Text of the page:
“During COP26, I will be interviewing delegates in both French and English... I'm very excited to connect with climate change activists from different countries and to have the opportunity to interview a couple of celebrities there.”

You can stay posted on what we’re up to at COP26 by following @NatObserver on Twitter, Instagram and Facebook. Some of my colleagues and I will also be tweeting from the conference with the hashtag #COP26xCNO.

Editor's Note: Also on the ground at COP26 with Canada's National Observer's team will be Linda Solomon Wood, Adrienne Tanner, Janel Johnson, Jenny Uechi and Karen Mahon. Suzanne Dhaliwal will be co-ordinating social media.

Keep reading

The above opinion piece repeatedly states the obvious: that COP26 is extremely important for the planet, for Canada and for National Observer subscribers, donors, readers and commentators.

In my opinion, though, making such generalizations does nothing to justify forming an 11-person NO junket to travel overseas by air to an international conference during the twin crises of climate change and worldwide pandemic conditions that continue to spread across borders primarily through air travel and mutating viral variants.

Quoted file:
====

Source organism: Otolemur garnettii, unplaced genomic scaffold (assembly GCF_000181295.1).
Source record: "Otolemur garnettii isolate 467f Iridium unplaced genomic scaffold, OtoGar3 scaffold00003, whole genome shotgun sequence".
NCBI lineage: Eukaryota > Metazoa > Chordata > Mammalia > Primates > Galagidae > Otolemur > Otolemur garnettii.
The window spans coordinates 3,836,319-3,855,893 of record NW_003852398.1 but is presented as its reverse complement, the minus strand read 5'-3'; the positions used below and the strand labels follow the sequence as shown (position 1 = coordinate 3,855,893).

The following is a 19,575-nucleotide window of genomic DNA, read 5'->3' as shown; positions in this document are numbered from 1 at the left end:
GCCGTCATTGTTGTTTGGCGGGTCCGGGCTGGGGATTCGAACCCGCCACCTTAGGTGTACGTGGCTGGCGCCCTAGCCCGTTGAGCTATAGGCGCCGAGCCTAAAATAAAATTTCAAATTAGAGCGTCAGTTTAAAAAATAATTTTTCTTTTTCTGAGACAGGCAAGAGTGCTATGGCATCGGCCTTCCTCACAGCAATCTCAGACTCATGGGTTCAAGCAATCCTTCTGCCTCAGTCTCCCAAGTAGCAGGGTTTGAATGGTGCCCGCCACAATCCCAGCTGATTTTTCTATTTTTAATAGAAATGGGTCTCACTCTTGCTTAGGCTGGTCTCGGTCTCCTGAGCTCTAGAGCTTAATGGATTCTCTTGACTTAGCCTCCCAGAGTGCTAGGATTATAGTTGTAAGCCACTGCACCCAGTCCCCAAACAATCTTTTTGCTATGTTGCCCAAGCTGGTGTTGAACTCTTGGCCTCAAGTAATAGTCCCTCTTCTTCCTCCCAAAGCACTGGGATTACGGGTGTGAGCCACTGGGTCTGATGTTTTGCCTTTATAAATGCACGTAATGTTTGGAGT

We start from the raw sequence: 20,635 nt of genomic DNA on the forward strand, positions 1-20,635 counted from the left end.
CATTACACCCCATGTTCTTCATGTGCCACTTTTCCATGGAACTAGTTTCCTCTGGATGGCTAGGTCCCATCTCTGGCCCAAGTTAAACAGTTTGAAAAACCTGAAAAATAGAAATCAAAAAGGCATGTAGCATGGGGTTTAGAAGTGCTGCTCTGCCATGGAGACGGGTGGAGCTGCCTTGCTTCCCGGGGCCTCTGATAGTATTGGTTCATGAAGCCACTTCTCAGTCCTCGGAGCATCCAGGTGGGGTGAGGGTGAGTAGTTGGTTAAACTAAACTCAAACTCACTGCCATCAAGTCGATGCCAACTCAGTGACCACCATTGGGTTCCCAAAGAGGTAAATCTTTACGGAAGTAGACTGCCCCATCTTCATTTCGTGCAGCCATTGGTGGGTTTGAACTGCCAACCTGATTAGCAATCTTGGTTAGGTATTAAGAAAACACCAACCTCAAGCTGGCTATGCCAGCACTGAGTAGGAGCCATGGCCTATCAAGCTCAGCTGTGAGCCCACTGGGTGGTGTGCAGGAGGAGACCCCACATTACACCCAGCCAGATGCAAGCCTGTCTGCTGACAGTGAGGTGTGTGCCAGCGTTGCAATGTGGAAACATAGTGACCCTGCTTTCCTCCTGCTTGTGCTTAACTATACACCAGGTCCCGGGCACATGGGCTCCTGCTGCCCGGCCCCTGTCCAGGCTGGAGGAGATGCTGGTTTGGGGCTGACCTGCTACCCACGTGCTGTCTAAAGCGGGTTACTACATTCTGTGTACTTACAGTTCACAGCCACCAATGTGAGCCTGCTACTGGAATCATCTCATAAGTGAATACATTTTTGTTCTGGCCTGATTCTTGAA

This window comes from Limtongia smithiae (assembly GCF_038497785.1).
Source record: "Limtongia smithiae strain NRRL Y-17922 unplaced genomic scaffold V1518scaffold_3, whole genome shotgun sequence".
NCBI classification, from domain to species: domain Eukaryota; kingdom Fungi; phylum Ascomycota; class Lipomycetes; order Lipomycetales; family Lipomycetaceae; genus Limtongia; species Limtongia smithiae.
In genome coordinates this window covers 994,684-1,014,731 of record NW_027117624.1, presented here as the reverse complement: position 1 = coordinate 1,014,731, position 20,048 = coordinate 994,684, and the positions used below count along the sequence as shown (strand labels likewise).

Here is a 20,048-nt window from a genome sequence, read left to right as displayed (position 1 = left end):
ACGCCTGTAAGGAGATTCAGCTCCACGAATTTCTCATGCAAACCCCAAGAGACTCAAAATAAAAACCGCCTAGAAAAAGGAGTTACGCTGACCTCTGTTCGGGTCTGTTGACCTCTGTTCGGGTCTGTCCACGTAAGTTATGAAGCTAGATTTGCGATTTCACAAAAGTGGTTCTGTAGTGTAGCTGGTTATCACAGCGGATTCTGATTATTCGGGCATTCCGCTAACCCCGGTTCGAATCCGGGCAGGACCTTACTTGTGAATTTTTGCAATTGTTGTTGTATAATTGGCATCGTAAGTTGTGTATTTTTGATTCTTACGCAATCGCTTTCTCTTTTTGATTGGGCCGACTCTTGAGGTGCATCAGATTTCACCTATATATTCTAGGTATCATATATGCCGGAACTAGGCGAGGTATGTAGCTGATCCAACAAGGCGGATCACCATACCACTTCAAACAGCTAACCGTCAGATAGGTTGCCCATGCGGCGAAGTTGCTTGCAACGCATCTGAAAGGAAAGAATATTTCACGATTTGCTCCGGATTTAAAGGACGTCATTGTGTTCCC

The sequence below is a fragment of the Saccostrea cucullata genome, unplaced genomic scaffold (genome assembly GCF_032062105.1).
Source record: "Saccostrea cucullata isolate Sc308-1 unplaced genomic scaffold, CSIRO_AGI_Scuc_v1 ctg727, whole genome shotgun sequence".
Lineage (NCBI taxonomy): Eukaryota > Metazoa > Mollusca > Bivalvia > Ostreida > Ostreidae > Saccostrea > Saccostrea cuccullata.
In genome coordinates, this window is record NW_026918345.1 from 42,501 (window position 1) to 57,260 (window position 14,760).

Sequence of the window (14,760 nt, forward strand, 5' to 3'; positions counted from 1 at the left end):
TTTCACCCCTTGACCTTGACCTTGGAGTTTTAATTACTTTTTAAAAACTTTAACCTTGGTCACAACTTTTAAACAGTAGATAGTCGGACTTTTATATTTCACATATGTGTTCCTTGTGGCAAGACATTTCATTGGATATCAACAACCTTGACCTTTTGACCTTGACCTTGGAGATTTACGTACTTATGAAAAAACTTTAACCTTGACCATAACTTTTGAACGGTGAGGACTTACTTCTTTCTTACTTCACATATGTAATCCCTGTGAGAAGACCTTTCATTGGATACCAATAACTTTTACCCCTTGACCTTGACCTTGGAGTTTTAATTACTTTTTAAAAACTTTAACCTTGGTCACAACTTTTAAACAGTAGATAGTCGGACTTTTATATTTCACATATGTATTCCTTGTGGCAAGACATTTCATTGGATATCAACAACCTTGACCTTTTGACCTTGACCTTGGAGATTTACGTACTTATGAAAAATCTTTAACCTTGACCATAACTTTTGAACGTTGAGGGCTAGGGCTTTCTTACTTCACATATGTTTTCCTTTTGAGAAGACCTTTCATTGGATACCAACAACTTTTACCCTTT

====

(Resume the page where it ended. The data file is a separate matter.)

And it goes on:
What really rankles this subscriber is that there are completely acceptable, affordable and respectable alternatives to in-person conference reportage by staff. That seemingly deliberate omission is wildly exacerbated by the fact that the NO has not posted any easily searchable information anywhere on its website or in editorials on how it plans to remediate or mitigate the emissions by staff or potential exposure to COVID-19. The NO article and its otherwise well-designed and highly informative web pages dedicated exclusively to COP26, barely admit to the problem and incongruently justifies carrying on because of the ‘stated importance’ of COP26, which misses the point.